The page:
I loved the fairytale feel of the writing. It reminded me of some of my favorite authors like Robin McKinley, Juliet Marillier and Diana Wynne Jones (because of the Howl-like character). I thought the first half of the book had great pacing. I was very absorbed and wanted to ignore everything else so I can keep reading. The pace slowed down a bit after reaching the halfway mark, but it picked up again for the last few chapters. I enjoyed reading about the world that Naomi Novik created, from the mysterious and horrifying Wood to how magic works in different ways. Agnieszka’s magic is more instinctive and closely tied to nature and her environment. While the kind of magic that the Dragon wields is a more traditional (in their world), more scientific, with specific steps that need to be followed in order for a spell to be executed well. I also liked the experimental feel of the two kinds of magic being combined, I thought that was described beautifully. It felt like the combined magic worked specifically because it was Agnieszka and the Dragon doing them. Even though I wanted to read more about this world, I’m very satisfied that Uprooted is a standalone novel. Nowadays when so many series books are being released, it’s refreshing to read a book that is complete on its own. Beautifully written, Uprooted has everything that I love in a good fantasy novel: solid worldbuilding, political intrigue, strong heroine, friendships and family ties, and a romance that has a bit of a love-hate flavor. Highly recommended for fantasy fans. I felt like I was reading an old favorite when I picked this up. I’m pretty sure it’s a book that I will be rereading in the future. I’m keeping my fingers crossed that Naomi Novik will write a companion novel set in this world with cameos from Agnieszka and the Dragon! I’ve also heard the news that the rights for an Uprooted movie adaptation have been bought and I’m really hoping they’d do a good job with that.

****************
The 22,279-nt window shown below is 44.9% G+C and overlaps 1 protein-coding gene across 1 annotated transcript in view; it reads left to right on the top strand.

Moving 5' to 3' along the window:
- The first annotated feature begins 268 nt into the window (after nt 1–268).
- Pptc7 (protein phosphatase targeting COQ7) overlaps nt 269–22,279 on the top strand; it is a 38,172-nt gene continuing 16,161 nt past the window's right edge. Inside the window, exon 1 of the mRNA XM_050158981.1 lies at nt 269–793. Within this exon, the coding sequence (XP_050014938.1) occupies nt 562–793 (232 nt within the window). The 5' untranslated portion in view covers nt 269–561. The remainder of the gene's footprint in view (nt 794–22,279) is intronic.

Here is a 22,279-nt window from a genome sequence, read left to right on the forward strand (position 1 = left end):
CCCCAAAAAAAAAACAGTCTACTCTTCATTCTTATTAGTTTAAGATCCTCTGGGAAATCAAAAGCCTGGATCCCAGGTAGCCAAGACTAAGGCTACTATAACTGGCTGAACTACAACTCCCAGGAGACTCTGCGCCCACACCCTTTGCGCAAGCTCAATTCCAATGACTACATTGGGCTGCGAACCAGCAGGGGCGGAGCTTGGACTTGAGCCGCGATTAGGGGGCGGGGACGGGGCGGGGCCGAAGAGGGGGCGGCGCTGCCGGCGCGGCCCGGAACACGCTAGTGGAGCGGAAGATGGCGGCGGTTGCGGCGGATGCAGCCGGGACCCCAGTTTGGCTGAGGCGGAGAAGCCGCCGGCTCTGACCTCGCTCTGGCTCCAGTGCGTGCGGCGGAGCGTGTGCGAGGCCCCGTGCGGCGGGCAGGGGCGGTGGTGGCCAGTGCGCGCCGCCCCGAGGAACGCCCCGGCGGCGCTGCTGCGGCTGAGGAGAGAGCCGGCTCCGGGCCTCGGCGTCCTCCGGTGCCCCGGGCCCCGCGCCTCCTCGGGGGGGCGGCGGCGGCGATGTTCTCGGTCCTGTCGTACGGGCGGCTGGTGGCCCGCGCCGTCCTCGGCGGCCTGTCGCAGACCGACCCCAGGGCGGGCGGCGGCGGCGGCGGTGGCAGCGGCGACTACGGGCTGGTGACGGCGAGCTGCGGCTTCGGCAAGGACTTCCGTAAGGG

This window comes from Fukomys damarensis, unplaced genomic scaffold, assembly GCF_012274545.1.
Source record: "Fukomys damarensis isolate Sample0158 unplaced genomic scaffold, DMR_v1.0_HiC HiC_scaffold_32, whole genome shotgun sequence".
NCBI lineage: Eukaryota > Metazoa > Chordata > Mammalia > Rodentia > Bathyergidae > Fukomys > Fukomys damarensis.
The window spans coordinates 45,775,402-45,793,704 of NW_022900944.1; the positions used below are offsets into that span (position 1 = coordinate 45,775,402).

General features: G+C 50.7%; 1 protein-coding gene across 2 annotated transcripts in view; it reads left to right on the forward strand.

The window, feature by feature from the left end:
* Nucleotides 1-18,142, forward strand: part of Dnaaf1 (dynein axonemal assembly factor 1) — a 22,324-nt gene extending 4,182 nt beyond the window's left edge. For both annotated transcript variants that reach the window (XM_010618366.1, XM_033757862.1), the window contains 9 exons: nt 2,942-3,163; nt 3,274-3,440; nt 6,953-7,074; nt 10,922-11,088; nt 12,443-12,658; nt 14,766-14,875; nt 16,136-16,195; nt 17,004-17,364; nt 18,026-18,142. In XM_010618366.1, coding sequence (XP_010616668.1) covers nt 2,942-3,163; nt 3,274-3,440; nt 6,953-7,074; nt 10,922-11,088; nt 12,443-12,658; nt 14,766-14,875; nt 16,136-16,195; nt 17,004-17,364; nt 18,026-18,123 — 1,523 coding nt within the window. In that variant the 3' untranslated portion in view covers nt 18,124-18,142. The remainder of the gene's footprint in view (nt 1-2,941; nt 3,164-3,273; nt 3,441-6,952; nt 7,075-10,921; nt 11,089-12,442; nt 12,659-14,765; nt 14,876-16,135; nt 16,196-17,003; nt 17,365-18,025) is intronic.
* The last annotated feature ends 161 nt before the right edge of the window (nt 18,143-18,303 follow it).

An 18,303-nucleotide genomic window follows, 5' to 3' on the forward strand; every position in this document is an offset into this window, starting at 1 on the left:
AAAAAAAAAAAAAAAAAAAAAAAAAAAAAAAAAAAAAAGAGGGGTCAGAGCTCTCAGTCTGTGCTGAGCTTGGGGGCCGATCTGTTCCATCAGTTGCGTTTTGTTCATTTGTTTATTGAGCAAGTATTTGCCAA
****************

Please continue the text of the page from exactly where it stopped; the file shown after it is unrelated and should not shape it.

Other reviews:
Random Musings of a Bibliophile
By Singing Light
Fantasy Cafe
The Book Smugglers
Me and My Books


Saga by Brian K. Vaughan and Fiona Staples

My very good friend Maggie of Young Adult Anonymous has been raving about the Saga graphic novel series so I’ve been really curious about it. Last Friday, Kinokuniya Books was having a sale and I decided to drop by and see if I could grab any interesting books. I ended up buying the Saga Volume 1 and Volume 2 since the cost wasn’t too bad after the 20% discount. I found it hilarious that the copies that I got had stickers that said “Unsuitable for the young.” I opened up Volume 1 on Sunday afternoon to try and read maybe one chapter and I ended up finishing it in one sitting. I picked up Volume 2 right after. I was in the middle of other novels but I chose to ignore them in favor of Saga.